Report Update: Measuring Construction Activity with AI

March 1, 2020 to April 17, 2020

OxBlue’s artificial intelligence (AI) tools are now being used to measure the effects of the coronavirus (COVID-19) pandemic on construction activity across the United States. The full analysis looked at all 50 states and more than 100 metropolitan areas between March 1st, 2020, and April 17th, 2020. 

National construction activity - March - April 17 2020

The Two Realities: State vs. National Activity Levels

At the state level, construction activity has seen a great deal of change. The number of states with a minimal impact (5% or less) on ongoing construction activity has decreased from 37 to 33 states. The number of states with a general decline in activity (between 5% and 25%) has increased from 7 to 11, and those with the most severe decline in activity (between 25% and 77%) has remained at 6, with Colorado replacing Ohio on the list.

Michigan is the state with the largest decline in activity, with an 81% drop after a stay-at-home order deeming construction non-essential went into effect on March 24th. Pennsylvania, which issued its similar stay-at-home order deeming construction non-essential on March 19th, experienced the second most dramatic drop at approximately 69%. Other states with traditionally high construction volumes experiencing significant change include Massachusetts (58% decline), New York (48% decline), Washington (45% decline), and Colorado (27% decline).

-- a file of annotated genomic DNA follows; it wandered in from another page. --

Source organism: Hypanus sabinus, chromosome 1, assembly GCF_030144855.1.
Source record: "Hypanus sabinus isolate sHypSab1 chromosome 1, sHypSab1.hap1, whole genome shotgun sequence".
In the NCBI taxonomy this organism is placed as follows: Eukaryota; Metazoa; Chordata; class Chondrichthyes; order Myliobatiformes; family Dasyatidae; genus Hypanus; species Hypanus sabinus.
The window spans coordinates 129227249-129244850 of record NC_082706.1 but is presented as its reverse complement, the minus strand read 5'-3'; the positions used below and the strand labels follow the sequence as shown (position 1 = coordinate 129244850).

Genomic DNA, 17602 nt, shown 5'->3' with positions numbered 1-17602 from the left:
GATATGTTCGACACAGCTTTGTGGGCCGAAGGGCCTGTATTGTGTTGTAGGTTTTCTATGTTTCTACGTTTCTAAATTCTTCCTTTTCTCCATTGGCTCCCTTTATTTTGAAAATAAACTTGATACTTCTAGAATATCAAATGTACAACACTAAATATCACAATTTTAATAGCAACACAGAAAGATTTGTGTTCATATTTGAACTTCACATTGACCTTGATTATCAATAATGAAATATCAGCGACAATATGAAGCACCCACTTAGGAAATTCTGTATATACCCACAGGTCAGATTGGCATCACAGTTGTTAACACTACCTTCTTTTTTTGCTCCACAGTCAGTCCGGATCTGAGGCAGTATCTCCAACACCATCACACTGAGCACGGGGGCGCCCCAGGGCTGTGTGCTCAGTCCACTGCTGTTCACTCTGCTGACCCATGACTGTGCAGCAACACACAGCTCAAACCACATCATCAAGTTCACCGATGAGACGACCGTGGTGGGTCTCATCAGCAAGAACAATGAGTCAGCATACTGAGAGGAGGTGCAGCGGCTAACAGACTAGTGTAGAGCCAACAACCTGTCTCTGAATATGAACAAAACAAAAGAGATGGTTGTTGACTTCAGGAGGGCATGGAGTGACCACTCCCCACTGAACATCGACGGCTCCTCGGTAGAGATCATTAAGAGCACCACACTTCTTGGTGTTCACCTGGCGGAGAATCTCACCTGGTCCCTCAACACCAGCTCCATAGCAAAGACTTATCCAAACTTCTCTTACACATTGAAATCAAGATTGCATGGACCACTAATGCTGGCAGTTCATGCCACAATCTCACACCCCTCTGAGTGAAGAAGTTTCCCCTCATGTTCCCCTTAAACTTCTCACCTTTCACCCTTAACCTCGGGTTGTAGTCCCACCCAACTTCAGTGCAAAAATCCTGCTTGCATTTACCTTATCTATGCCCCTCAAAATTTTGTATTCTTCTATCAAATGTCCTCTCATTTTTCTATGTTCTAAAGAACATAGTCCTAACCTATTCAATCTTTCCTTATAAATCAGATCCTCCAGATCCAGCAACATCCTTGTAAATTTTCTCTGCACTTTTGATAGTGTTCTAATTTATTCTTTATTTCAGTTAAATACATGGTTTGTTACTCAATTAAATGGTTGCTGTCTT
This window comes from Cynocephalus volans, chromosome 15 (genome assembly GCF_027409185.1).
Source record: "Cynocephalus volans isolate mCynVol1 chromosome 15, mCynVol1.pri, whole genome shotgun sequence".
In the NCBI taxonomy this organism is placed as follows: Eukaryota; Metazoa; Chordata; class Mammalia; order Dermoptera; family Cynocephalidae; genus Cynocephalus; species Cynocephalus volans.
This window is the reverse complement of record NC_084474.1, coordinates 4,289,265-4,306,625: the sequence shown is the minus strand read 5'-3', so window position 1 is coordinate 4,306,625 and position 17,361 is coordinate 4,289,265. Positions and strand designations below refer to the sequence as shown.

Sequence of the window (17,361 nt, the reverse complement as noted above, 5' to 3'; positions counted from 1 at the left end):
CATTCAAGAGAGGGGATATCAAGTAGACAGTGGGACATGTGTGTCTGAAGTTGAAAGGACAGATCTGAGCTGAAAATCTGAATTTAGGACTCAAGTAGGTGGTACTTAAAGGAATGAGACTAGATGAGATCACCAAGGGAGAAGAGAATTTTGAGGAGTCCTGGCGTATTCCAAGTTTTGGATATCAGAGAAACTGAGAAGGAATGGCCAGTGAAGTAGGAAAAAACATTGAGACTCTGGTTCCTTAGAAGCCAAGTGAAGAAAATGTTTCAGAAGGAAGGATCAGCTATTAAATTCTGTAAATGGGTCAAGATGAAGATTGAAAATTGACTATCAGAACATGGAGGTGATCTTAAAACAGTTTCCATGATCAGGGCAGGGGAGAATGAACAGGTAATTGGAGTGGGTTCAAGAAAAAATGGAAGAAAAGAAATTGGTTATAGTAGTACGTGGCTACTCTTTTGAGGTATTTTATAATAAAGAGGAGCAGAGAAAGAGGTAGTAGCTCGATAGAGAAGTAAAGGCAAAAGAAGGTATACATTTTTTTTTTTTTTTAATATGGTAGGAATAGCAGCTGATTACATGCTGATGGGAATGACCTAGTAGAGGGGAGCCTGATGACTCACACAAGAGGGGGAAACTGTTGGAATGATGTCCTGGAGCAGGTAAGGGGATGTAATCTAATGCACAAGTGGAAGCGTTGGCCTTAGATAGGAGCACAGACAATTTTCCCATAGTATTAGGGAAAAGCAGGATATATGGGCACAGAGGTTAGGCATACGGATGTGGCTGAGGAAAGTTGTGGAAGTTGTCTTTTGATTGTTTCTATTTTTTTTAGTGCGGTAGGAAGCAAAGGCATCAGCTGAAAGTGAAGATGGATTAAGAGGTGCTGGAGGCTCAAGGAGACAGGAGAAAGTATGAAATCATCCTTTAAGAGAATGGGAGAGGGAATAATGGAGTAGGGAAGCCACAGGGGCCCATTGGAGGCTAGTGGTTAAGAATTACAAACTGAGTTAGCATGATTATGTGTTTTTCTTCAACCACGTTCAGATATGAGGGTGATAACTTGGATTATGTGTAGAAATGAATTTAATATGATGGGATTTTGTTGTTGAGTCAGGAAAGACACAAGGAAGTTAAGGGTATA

state vs national levels of construction activity

While California did not make the list of states with greater than a 25% decline, its 14% decline is significant due to the state being the largest economy in the U.S. and the fifth-largest in the world.  

CA construction activity index

At a national level, the data is more positive. Construction activity is tracking near the same levels measured for early March 2020. With 60% of the country’s construction concentrated in 10 states and only two of those being hit with more than a 25% decline (NY and PA), the disproportionately high level of construction in those states drives the level of national construction activity. Only six states (Michigan, New Jersey, New York, Pennsylvania, Washington, Vermont) have deemed construction nonessential.